The coronavirus pandemic continues to affect the economy; including two of Stoughton’s largest employers.
Stoughton Trailers and Cummins Inc. have responded to COVID-19 in different ways. Stoughton Trailers gave shop floor hourly employees a temporary pay increase, while Cummins cut salaried employees’ pay between 10-25% and reduce working hours. Chief executive Tom Linebarger’s salary will be cut in half.
The cuts at Cummins are in line with national trends, with U.S unemployment at a historic high. The US Department of Labor registered 7.14 million unemployed claims in March, obliterating the previous record set in October 1982 of 695,000 unemployed workers.
And it is only going to get worse.
“It is important to keep in mind that the March survey reference periods for both surveys predated many coronavirus-related business and school closures in the second half of the month,” the department of labor survey states.
Katie Zarich of Cummins Global said the cuts were made in U.S facilities, and international employees and all hourly employees are not impacted by the order.
“It is definitely a tough decision but one that is made in the best interest of the company. It helps to ensure the sustainability of the company long term,” she said.
The company employs 61,000 people globally, and has had to temporarily close one facility in Indiana as a result of the primary customer temporary closing, Zarich said.
Zarich said at this time there is so much uncertainty about the global supply chain she can not say how COVID-19 will affect other U.S facilities, including Stoughton.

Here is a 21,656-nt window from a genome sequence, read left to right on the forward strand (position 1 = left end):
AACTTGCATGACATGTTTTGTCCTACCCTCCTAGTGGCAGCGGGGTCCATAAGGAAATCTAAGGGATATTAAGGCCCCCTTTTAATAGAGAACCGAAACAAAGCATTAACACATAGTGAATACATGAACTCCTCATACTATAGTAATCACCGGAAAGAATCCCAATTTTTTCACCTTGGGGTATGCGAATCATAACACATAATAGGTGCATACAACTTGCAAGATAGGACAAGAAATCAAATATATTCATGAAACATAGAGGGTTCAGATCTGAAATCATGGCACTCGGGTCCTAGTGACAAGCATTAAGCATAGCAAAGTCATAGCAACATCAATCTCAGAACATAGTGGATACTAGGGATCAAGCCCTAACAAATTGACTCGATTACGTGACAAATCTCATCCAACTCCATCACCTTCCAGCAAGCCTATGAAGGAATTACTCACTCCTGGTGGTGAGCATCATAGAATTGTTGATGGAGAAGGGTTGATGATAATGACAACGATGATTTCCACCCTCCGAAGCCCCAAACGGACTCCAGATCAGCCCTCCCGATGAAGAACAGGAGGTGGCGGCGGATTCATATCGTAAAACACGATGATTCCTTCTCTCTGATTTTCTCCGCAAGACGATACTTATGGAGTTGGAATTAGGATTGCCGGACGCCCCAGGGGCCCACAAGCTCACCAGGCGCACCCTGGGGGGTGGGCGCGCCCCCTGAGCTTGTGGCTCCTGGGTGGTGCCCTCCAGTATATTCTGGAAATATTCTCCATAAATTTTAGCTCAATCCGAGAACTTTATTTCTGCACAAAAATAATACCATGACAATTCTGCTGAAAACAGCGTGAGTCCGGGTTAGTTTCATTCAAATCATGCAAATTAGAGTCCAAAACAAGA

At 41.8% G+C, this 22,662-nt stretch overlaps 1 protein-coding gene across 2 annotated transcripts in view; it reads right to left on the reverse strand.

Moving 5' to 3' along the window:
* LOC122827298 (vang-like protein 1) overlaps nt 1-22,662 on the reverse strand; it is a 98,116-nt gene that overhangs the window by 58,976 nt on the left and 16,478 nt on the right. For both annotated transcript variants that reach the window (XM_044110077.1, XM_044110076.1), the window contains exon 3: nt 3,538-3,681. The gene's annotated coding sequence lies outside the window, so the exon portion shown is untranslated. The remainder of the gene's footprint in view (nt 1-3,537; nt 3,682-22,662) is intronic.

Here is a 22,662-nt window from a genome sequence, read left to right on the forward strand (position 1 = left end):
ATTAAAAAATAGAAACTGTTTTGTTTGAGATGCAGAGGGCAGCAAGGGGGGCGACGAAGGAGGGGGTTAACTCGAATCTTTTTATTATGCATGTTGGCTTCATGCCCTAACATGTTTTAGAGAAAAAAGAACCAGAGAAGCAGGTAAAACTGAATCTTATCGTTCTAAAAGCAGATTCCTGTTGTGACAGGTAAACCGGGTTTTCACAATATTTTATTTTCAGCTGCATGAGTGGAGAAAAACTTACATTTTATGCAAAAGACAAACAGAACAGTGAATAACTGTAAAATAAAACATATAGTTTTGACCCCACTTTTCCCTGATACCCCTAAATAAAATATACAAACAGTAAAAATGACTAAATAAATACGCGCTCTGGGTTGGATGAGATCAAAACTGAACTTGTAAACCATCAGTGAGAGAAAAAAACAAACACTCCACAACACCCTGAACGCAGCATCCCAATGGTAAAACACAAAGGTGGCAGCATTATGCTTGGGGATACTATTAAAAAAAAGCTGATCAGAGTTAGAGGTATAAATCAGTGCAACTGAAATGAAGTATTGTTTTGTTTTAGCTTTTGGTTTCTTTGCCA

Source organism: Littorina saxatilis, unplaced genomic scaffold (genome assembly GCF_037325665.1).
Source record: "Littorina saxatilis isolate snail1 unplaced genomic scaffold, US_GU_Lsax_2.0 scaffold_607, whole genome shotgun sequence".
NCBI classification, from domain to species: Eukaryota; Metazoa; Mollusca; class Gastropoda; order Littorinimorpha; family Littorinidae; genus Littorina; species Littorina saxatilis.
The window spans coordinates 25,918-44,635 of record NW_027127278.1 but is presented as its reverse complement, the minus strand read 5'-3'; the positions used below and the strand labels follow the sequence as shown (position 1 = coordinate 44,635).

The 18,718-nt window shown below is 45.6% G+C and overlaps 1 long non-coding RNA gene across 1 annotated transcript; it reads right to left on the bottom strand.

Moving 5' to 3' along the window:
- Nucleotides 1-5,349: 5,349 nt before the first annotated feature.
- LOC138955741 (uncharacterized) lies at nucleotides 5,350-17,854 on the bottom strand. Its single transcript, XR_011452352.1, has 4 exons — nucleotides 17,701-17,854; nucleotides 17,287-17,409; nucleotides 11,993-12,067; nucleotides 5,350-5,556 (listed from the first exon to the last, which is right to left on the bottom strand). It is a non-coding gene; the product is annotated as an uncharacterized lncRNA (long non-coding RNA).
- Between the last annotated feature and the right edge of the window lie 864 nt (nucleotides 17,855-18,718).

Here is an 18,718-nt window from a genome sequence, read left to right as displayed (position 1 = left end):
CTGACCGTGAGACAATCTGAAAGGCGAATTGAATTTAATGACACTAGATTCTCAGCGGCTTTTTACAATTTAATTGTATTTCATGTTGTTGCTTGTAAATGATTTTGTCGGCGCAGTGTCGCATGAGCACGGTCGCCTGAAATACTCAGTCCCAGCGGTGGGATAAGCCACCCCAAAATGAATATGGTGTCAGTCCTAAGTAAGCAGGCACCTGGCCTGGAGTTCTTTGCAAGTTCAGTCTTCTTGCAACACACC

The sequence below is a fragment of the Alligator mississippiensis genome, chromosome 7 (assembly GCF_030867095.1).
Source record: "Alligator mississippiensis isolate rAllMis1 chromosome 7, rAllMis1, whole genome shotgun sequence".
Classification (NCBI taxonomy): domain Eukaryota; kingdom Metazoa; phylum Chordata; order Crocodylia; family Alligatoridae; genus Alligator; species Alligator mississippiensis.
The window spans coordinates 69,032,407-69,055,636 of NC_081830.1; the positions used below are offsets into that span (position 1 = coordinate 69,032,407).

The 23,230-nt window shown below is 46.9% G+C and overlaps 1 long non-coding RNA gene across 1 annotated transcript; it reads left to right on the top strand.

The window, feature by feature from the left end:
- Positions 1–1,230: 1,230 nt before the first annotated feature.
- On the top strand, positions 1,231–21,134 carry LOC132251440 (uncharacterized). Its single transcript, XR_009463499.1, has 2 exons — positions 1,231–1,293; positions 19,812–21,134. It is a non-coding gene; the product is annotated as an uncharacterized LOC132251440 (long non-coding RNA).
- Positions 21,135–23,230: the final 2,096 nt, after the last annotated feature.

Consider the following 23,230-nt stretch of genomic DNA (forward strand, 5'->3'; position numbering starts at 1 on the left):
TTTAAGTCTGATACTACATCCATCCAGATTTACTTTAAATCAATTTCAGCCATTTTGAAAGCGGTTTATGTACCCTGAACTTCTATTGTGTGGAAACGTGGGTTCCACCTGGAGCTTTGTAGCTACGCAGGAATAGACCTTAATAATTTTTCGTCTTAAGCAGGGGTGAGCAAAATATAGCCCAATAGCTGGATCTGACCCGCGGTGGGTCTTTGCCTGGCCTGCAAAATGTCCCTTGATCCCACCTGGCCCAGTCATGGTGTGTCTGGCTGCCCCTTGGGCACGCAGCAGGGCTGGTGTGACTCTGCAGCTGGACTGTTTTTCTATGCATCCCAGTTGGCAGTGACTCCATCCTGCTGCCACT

Previously reported by the Hub, Cummins has supported various causes in the area since settling in Stoughton in 1998 with the purchase of long-time employer Nelson Muffler. In 2012, the Cummins Foundation donated a $100,000 matching grant to the Fab Lab, a digital fabrication workshop at Stoughton High School. Each year, the company provides employees with four-hours of paid volunteer time and in 2018 Stoughton employees volunteered more than 1,400 hours.
As Cummins had to reduce hours and pay for a portion of employees — Stoughton Trailers has seen an increase in their large fleet customers that transport essential items like toilet paper, medical supplies, household goods and groceries, Bob Wahlin wrote to the Hub in an email.
And although sectors of its business have declined — such as those that haul components that are assembled into automobiles — the company was able to give shop floor employees a temporary pay increase.
Stoughton Trailers did not provide information about employee increases, but said it is a gesture to show appreciation for their efforts.
“Our equipment is absolutely critical to supporting our nation; our trailers haul important medical, cleaning, safety, and life-saving supplies, as well as food, water and everyday stables. We hope that our employees realize the importance of their work, no more than ever- THANK YOU!” a statement posted on Stoughton Trailer’s Facebook page reads.
Historically Stoughton Trailers has also supported nonprofits in the area. In the past two years, the Wahlin Foundation has donated more than $400,000 to Stoughton organizations including $250,000 to the Innovation Center and $150,000 turf to the Stoughton High School.
The Hub contacted three other large Stoughton employers, Uniroyal, Zalk Josephs Fabricators and B&G Foods.
Uniroyal did not respond to request for comment. B&G Foods, part of the Ortega Plant, sent a statement that read in part, “We have also been working closely with our supply chain partners and our customers to ensure that we can continue to provide uninterrupted service. To date, our ability to serve our customers has not been materially impacted.”